So I fucked the crone. She lay on her back by the bank, her feet in the river. She was nothing but bones and leather, but I was hard for her and full with vigor. Something was swimming between my legs that felt like fishes. Her hand touched my chest and my white clay stripes turned into waves around my heart. I thrust in and out of her, unnerved by her silence. In the dark I felt she was getting younger even though she was getting older. Flame spread inside me, spread to the tips of my fingers and the tip of me inside her. Air gathered around water, water gathered around air and I yelled, and pulled out, and rained on her belly, her arms, and her breasts. A shudder ran through me five times. She was still a crone, but I was not angry. She scooped my rain off her chest and flicked it off in the river. At once fish leapt up and dived in, leapt up again. This was a night when dark ate the moon, but the fishes had a light within them. The fishes had the head, arms, and breasts of women.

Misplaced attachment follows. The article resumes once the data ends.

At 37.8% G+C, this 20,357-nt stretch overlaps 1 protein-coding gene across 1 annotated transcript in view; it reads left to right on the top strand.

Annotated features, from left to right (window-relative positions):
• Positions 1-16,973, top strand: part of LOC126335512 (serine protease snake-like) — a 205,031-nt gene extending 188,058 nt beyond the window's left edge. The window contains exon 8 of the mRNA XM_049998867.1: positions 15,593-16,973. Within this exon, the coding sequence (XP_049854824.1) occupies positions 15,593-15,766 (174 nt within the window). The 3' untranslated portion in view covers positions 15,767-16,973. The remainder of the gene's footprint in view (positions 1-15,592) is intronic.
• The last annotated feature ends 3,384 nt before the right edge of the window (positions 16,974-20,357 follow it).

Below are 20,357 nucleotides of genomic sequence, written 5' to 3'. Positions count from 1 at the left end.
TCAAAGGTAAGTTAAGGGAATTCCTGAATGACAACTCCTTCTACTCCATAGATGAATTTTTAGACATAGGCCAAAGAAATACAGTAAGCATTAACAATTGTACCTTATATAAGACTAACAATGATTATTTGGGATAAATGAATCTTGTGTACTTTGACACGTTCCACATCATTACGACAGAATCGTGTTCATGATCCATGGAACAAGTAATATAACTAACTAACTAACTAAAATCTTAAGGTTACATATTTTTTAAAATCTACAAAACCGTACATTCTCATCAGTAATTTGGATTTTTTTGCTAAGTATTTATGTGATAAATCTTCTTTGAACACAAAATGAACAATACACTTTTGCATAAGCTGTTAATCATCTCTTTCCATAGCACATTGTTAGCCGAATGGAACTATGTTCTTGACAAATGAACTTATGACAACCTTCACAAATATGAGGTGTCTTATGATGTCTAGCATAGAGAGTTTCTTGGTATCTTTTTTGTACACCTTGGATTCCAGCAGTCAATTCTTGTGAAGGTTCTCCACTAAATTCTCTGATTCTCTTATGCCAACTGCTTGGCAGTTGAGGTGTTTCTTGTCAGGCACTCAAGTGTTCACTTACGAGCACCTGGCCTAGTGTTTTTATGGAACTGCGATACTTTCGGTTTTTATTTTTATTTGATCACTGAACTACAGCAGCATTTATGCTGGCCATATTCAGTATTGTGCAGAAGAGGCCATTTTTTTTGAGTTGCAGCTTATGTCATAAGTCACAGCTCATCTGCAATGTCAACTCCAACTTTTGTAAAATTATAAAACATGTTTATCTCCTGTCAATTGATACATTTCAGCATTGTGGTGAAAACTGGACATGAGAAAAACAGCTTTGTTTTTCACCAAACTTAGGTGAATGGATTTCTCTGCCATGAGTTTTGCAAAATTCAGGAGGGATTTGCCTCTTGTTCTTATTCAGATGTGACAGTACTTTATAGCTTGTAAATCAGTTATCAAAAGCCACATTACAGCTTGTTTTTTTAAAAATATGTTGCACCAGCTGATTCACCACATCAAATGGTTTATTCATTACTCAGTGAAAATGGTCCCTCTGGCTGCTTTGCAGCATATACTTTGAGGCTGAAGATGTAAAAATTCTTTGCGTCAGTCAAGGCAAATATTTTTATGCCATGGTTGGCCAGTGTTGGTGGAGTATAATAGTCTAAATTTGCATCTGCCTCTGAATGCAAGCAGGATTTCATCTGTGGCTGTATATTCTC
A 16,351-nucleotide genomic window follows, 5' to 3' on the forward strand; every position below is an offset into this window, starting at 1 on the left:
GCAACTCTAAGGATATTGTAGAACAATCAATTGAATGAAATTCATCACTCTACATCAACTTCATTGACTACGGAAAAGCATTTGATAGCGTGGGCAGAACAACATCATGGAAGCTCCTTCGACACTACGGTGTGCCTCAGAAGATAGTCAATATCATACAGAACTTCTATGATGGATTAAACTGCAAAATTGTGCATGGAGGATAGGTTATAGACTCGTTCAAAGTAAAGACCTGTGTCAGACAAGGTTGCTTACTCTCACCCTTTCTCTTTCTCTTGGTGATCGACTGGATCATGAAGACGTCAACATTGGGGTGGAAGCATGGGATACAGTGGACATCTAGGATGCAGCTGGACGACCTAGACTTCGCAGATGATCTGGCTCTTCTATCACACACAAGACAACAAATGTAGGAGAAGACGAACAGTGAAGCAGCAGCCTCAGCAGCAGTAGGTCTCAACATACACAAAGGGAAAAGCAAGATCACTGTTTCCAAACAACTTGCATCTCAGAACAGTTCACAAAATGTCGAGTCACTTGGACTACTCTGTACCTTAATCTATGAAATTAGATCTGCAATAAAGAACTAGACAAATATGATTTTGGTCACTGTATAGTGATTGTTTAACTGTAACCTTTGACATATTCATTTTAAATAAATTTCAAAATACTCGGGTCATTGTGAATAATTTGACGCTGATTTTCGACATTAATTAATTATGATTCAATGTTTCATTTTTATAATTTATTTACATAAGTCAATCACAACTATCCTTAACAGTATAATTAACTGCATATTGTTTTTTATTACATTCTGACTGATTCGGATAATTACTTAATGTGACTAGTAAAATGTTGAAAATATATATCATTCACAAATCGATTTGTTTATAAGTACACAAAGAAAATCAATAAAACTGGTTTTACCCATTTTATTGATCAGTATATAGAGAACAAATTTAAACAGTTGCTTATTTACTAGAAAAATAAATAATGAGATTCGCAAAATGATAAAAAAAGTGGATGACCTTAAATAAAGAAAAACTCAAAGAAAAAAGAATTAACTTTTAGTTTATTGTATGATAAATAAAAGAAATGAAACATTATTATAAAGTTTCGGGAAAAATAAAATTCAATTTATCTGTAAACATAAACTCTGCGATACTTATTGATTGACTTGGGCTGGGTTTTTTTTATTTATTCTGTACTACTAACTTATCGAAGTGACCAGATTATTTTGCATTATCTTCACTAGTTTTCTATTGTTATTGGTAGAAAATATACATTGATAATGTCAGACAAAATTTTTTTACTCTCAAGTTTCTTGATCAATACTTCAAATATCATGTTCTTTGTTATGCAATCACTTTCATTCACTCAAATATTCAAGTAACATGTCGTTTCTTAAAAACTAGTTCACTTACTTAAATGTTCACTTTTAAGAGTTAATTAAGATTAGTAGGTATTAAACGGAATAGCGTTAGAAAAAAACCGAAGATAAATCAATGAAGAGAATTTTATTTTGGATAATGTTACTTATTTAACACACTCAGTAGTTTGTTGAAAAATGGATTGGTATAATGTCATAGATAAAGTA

“Follow them,” she said.
I followed them through day and night, and day again. Sometimes the river was as low as my ankle. Sometimes the river was as high as my neck. Water washed all the white from my body, leaving just my face. The fish- women, womenfish, took me down the river for days and days and days until we came to a place I cannot describe. It was either a wall of river, which stood firm even though I could push my hand through it, or the river had bent itself downward and I could still walk, my feet touching the ground, my body standing without falling.
Octavia Butler’s 1993 novel Parable of the Sower imagines what a radical affirmation of life might look like set against a backdrop of impending extinction. Set between 2024 and 2027, Parable of the Sower conjures a crumbling America. Hyperinflation abounds, infrastructure is falling apart, water is scarce, environmental collapse is imminent, and the social institutions that bind the nation have all but frayed.